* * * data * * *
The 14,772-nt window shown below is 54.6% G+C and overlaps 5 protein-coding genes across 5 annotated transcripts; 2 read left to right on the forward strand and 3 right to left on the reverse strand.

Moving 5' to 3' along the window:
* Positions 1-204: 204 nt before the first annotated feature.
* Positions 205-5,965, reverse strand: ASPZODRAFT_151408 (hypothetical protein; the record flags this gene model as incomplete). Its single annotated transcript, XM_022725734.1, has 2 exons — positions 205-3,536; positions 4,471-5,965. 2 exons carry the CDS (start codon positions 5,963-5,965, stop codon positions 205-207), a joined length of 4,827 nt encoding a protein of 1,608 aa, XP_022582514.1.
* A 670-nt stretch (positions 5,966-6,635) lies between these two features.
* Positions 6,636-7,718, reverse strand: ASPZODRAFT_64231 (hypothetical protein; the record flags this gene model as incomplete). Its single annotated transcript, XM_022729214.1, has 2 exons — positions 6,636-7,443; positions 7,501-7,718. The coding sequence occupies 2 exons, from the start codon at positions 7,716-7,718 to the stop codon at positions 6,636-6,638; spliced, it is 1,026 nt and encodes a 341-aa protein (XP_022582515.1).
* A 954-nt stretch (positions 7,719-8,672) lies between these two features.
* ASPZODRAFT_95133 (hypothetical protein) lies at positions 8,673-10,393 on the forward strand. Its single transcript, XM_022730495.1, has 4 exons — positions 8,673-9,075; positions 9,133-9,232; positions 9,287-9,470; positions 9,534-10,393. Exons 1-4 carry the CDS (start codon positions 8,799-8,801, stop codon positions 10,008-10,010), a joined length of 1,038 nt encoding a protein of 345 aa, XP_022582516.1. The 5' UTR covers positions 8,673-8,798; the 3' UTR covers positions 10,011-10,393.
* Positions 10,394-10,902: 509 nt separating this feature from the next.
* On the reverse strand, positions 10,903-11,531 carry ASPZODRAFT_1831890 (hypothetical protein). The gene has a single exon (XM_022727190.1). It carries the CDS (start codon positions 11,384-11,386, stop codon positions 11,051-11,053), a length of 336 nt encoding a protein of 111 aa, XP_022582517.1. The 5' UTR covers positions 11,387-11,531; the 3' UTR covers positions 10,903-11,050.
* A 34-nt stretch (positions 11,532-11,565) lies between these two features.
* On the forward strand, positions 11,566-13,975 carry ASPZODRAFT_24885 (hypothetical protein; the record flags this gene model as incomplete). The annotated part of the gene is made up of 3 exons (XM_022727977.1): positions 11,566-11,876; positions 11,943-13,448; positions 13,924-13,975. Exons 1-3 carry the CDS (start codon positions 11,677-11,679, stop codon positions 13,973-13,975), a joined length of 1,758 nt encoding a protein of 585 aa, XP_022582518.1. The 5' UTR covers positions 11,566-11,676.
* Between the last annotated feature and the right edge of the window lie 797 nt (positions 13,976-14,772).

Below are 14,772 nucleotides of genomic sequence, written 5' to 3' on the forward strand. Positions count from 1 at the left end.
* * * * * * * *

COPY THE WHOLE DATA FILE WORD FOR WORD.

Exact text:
The 14,772-nt window shown below is 54.6% G+C and overlaps 5 protein-coding genes across 5 annotated transcripts; 2 read left to right on the forward strand and 3 right to left on the reverse strand.

Moving 5' to 3' along the window:
* Positions 1-204: 204 nt before the first annotated feature.
* Positions 205-5,965, reverse strand: ASPZODRAFT_151408 (hypothetical protein; the record flags this gene model as incomplete). Its single annotated transcript, XM_022725734.1, has 2 exons — positions 205-3,536; positions 4,471-5,965. 2 exons carry the CDS (start codon positions 5,963-5,965, stop codon positions 205-207), a joined length of 4,827 nt encoding a protein of 1,608 aa, XP_022582514.1.
* A 670-nt stretch (positions 5,966-6,635) lies between these two features.
* Positions 6,636-7,718, reverse strand: ASPZODRAFT_64231 (hypothetical protein; the record flags this gene model as incomplete). Its single annotated transcript, XM_022729214.1, has 2 exons — positions 6,636-7,443; positions 7,501-7,718. The coding sequence occupies 2 exons, from the start codon at positions 7,716-7,718 to the stop codon at positions 6,636-6,638; spliced, it is 1,026 nt and encodes a 341-aa protein (XP_022582515.1).
* A 954-nt stretch (positions 7,719-8,672) lies between these two features.
* ASPZODRAFT_95133 (hypothetical protein) lies at positions 8,673-10,393 on the forward strand. Its single transcript, XM_022730495.1, has 4 exons — positions 8,673-9,075; positions 9,133-9,232; positions 9,287-9,470; positions 9,534-10,393. Exons 1-4 carry the CDS (start codon positions 8,799-8,801, stop codon positions 10,008-10,010), a joined length of 1,038 nt encoding a protein of 345 aa, XP_022582516.1. The 5' UTR covers positions 8,673-8,798; the 3' UTR covers positions 10,011-10,393.
* Positions 10,394-10,902: 509 nt separating this feature from the next.
* On the reverse strand, positions 10,903-11,531 carry ASPZODRAFT_1831890 (hypothetical protein). The gene has a single exon (XM_022727190.1). It carries the CDS (start codon positions 11,384-11,386, stop codon positions 11,051-11,053), a length of 336 nt encoding a protein of 111 aa, XP_022582517.1. The 5' UTR covers positions 11,387-11,531; the 3' UTR covers positions 10,903-11,050.
* A 34-nt stretch (positions 11,532-11,565) lies between these two features.
* On the forward strand, positions 11,566-13,975 carry ASPZODRAFT_24885 (hypothetical protein; the record flags this gene model as incomplete). The annotated part of the gene is made up of 3 exons (XM_022727977.1): positions 11,566-11,876; positions 11,943-13,448; positions 13,924-13,975. Exons 1-3 carry the CDS (start codon positions 11,677-11,679, stop codon positions 13,973-13,975), a joined length of 1,758 nt encoding a protein of 585 aa, XP_022582518.1. The 5' UTR covers positions 11,566-11,676.
* Between the last annotated feature and the right edge of the window lie 797 nt (positions 13,976-14,772).

Below are 14,772 nucleotides of genomic sequence, written 5' to 3' on the forward strand. Positions count from 1 at the left end.